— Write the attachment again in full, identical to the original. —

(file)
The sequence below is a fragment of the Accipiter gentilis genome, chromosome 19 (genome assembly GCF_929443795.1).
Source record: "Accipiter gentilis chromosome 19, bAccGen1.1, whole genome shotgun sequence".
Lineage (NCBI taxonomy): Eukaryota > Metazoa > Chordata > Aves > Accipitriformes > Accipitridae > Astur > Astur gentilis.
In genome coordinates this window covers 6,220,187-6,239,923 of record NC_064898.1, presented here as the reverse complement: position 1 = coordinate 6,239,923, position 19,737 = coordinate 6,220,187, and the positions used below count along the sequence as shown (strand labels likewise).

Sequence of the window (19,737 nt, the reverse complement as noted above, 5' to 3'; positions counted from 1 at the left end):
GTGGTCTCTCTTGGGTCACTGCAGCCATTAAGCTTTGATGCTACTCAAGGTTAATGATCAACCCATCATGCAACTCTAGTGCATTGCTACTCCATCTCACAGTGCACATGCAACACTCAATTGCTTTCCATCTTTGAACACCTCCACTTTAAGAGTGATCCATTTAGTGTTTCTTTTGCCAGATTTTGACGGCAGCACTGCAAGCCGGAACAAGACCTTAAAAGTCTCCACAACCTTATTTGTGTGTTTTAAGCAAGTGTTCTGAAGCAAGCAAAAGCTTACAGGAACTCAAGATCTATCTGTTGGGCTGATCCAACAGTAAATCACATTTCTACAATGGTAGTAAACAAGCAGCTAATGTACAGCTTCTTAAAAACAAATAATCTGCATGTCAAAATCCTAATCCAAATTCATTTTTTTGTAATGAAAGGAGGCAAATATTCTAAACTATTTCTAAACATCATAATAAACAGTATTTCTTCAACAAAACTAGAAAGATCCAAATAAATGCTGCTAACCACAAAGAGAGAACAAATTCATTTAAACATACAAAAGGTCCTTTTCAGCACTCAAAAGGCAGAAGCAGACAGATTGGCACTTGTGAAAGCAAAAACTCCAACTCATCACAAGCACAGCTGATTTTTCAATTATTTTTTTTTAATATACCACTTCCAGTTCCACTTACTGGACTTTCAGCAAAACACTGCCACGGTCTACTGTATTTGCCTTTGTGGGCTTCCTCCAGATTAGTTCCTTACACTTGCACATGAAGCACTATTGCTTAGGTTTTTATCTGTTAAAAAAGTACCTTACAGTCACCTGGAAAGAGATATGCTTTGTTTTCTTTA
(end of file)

The sequence below is a fragment of the Accipiter gentilis genome, chromosome 19 (genome assembly GCF_929443795.1).
Source record: "Accipiter gentilis chromosome 19, bAccGen1.1, whole genome shotgun sequence".
Lineage (NCBI taxonomy): Eukaryota > Metazoa > Chordata > Aves > Accipitriformes > Accipitridae > Astur > Astur gentilis.
In genome coordinates this window covers 6,220,187-6,239,923 of record NC_064898.1, presented here as the reverse complement: position 1 = coordinate 6,239,923, position 19,737 = coordinate 6,220,187, and the positions used below count along the sequence as shown (strand labels likewise).

Sequence of the window (19,737 nt, the reverse complement as noted above, 5' to 3'; positions counted from 1 at the left end):
GTGGTCTCTCTTGGGTCACTGCAGCCATTAAGCTTTGATGCTACTCAAGGTTAATGATCAACCCATCATGCAACTCTAGTGCATTGCTACTCCATCTCACAGTGCACATGCAACACTCAATTGCTTTCCATCTTTGAACACCTCCACTTTAAGAGTGATCCATTTAGTGTTTCTTTTGCCAGATTTTGACGGCAGCACTGCAAGCCGGAACAAGACCTTAAAAGTCTCCACAACCTTATTTGTGTGTTTTAAGCAAGTGTTCTGAAGCAAGCAAAAGCTTACAGGAACTCAAGATCTATCTGTTGGGCTGATCCAACAGTAAATCACATTTCTACAATGGTAGTAAACAAGCAGCTAATGTACAGCTTCTTAAAAACAAATAATCTGCATGTCAAAATCCTAATCCAAATTCATTTTTTTGTAATGAAAGGAGGCAAATATTCTAAACTATTTCTAAACATCATAATAAACAGTATTTCTTCAACAAAACTAGAAAGATCCAAATAAATGCTGCTAACCACAAAGAGAGAACAAATTCATTTAAACATACAAAAGGTCCTTTTCAGCACTCAAAAGGCAGAAGCAGACAGATTGGCACTTGTGAAAGCAAAAACTCCAACTCATCACAAGCACAGCTGATTTTTCAATTATTTTTTTTTAATATACCACTTCCAGTTCCACTTACTGGACTTTCAGCAAAACACTGCCACGGTCTACTGTATTTGCCTTTGTGGGCTTCCTCCAGATTAGTTCCTTACACTTGCACATGAAGCACTATTGCTTAGGTTTTTATCTGTTAAAAAAGTACCTTACAGTCACCTGGAAAGAGATATGCTTTGTTTTCTTTA